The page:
The focus of the Music of Our Heart blog shifts with electronic music to the genre of progressive rock (Prog Rock).
Prog Rock week commences with a look at the foundation group, King Crimson.They have been active in three different incarnations, 1969-1974, 1981-1984, and 1994-2009. Each nucleus had Robert Fripp as a core member. Robert Fripp along with Steven Wilson(Porcupine Tree) are primarily responsible for the remix of the 40th anniversary archive series.
Discipline Global Mobile (DGM, or Discipline GM) is an independent record label that was founded in 1992 by Robert Fripp. The business model for DGM precludes King Crimson product from being available on iTunes, Spotify or anywhere else digitally.
DGM aims “to be a model of ethical business in an industry founded on exploitation, oiled by deceit, riven with theft and fueled by greed,” according to Fripp. Its policy is that its artists retain all copyrights; consequently, even DGM’s “knotwork” corporate logo is owned by its designer. DGM’s aims were called “exemplary”, and DGM was credited with having expanded “the possibilities of experimental music” and having improved the environment for King Crimson.
In The Court of the Crimson King stands out as the masterpiece in the collection.
When “In The Wake of Poseidon” was first issued in 1970, Melody Maker ran the unforgettable headline: “If Wagner were alive he’d work with King Crimson”. For an album that shouldn’t have been recorded by a band that didn’t exist, “In The Wake of Poseidon” continues to intrigue and delight King Crimson fans 40 years after its initial release.
Lizard, is even by today’s standards, a remarkable and extraordinary album. King Crimson’s third studio album still has the capacity to polarise opinion amongst enthusiasts, and even those who helped make the record in September and October 1970.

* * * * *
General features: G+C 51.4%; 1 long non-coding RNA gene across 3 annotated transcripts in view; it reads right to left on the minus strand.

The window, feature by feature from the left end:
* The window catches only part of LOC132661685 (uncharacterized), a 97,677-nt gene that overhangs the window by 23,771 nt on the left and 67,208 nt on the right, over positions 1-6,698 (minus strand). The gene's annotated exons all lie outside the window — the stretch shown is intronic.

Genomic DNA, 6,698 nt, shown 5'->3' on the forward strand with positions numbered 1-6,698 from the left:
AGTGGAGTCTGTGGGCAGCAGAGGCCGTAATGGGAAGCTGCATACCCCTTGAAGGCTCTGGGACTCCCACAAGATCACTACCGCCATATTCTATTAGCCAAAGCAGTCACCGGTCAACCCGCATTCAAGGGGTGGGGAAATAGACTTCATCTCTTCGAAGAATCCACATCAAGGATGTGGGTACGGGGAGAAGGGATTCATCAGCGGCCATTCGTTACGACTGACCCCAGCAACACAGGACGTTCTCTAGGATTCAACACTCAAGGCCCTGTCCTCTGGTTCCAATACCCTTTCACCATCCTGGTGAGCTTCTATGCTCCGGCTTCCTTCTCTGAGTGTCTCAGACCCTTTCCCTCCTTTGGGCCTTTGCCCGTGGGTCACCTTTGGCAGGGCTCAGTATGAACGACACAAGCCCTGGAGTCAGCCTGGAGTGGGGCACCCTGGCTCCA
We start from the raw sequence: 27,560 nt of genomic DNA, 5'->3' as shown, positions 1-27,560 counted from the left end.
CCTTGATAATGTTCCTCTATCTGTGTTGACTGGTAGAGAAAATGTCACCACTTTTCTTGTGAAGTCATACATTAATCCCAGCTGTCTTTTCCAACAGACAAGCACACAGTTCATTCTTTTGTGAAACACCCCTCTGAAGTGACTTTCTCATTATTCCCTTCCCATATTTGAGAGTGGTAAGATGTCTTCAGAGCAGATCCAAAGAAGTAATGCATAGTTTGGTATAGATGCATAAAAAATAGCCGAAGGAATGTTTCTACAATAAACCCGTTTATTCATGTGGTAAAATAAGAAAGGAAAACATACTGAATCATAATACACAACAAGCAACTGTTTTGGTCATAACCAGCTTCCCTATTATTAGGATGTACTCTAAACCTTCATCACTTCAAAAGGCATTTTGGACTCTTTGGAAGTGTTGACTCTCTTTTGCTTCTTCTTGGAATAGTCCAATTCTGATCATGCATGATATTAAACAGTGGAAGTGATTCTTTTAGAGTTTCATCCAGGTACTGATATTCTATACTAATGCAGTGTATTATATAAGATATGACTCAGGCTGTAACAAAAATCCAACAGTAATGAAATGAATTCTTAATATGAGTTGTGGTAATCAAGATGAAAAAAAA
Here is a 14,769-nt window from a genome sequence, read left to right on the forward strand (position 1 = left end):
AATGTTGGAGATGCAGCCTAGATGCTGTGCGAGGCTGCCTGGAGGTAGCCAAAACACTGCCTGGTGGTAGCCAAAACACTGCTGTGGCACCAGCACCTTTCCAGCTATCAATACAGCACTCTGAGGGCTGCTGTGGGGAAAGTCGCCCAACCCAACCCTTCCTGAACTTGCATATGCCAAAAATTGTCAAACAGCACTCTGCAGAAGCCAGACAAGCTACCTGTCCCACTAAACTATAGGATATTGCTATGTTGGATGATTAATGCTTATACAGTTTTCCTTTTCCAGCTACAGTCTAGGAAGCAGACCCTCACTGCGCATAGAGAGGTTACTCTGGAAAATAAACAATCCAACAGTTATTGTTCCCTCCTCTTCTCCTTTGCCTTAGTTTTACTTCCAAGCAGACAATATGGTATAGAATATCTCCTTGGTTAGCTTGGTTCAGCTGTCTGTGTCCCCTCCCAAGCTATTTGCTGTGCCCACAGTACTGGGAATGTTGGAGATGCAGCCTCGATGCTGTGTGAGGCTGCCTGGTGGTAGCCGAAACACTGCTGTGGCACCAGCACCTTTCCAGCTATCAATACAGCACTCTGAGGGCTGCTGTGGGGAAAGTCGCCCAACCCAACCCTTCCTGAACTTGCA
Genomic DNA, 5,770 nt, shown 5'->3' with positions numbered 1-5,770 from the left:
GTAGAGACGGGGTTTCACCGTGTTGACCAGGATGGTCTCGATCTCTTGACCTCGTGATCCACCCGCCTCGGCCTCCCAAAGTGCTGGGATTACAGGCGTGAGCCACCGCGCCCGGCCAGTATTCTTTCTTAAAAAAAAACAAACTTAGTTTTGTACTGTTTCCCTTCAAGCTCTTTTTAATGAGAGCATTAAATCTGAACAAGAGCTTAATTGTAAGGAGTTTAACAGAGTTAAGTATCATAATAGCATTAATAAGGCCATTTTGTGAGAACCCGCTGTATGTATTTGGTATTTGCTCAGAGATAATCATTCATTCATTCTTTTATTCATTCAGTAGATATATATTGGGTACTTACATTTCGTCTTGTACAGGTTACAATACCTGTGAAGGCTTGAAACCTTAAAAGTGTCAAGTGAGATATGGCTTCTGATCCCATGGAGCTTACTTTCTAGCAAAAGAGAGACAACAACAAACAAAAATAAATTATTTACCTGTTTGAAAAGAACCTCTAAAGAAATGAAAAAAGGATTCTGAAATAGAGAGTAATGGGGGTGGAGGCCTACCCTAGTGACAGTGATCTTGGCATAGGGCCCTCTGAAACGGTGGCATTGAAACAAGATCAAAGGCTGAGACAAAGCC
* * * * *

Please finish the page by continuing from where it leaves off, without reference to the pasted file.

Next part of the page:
Islands, the only studio album from the second performing lineup of King Crimson. This release fully vindicates the claim that this lineup – short lived though it may have been – had as much to offer musically as any of the more well-known King Crimson incarnations.
Starless In Bible Black has often been overlooked. Yet even a cursory listen reveals this to be a powerful record, brimming with confidence borne out of the band’s increasing mastery of the concert platform.
Released in 1974 after King Crimson had “ceased to exist”, Red remains a remarkably powerful document of a group quitting at the top of its game.
Released in 1981, Discipline was a startling reinvention with a new line-up performing radically different material that managed to delight fans, confound critics & pick up a substantial new audience along the way.
30 years on, Discipline remains one of the key albums of the early 1980s and one of the most popular and influential in King Crimson’s catalogue.
The descriptions of the CDs in the series is courtesy of King Crimson and Robert Fripp. (© 2009-2012 Robert Fripp)